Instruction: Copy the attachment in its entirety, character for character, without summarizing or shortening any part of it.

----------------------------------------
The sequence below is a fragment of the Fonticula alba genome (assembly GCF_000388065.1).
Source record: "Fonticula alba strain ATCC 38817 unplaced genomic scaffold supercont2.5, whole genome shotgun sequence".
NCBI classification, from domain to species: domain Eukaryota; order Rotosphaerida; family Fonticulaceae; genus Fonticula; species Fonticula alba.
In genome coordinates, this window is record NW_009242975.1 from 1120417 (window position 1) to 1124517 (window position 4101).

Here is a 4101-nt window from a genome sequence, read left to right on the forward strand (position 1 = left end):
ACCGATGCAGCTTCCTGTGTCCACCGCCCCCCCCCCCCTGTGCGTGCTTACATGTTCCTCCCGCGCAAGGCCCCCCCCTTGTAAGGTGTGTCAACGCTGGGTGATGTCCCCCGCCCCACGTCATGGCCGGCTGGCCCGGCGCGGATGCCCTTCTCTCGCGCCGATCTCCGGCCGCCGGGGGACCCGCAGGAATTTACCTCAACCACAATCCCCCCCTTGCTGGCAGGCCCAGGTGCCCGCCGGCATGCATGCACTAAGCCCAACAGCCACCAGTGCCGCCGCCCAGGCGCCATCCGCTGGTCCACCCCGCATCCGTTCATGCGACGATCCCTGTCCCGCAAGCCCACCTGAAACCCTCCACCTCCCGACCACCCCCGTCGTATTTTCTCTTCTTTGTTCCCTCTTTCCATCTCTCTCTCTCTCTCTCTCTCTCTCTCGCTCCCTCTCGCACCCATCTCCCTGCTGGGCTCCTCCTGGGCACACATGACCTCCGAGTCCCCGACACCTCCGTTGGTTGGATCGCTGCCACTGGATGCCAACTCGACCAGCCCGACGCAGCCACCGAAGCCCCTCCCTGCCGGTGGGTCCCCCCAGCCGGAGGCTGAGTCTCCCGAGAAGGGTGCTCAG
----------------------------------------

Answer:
The sequence below is a fragment of the Fonticula alba genome (assembly GCF_000388065.1).
Source record: "Fonticula alba strain ATCC 38817 unplaced genomic scaffold supercont2.5, whole genome shotgun sequence".
NCBI classification, from domain to species: domain Eukaryota; order Rotosphaerida; family Fonticulaceae; genus Fonticula; species Fonticula alba.
In genome coordinates, this window is record NW_009242975.1 from 1120417 (window position 1) to 1124517 (window position 4101).

Here is a 4101-nt window from a genome sequence, read left to right on the forward strand (position 1 = left end):
ACCGATGCAGCTTCCTGTGTCCACCGCCCCCCCCCCCCTGTGCGTGCTTACATGTTCCTCCCGCGCAAGGCCCCCCCCTTGTAAGGTGTGTCAACGCTGGGTGATGTCCCCCGCCCCACGTCATGGCCGGCTGGCCCGGCGCGGATGCCCTTCTCTCGCGCCGATCTCCGGCCGCCGGGGGACCCGCAGGAATTTACCTCAACCACAATCCCCCCCTTGCTGGCAGGCCCAGGTGCCCGCCGGCATGCATGCACTAAGCCCAACAGCCACCAGTGCCGCCGCCCAGGCGCCATCCGCTGGTCCACCCCGCATCCGTTCATGCGACGATCCCTGTCCCGCAAGCCCACCTGAAACCCTCCACCTCCCGACCACCCCCGTCGTATTTTCTCTTCTTTGTTCCCTCTTTCCATCTCTCTCTCTCTCTCTCTCTCTCTCTCGCTCCCTCTCGCACCCATCTCCCTGCTGGGCTCCTCCTGGGCACACATGACCTCCGAGTCCCCGACACCTCCGTTGGTTGGATCGCTGCCACTGGATGCCAACTCGACCAGCCCGACGCAGCCACCGAAGCCCCTCCCTGCCGGTGGGTCCCCCCAGCCGGAGGCTGAGTCTCCCGAGAAGGGTGCTCAG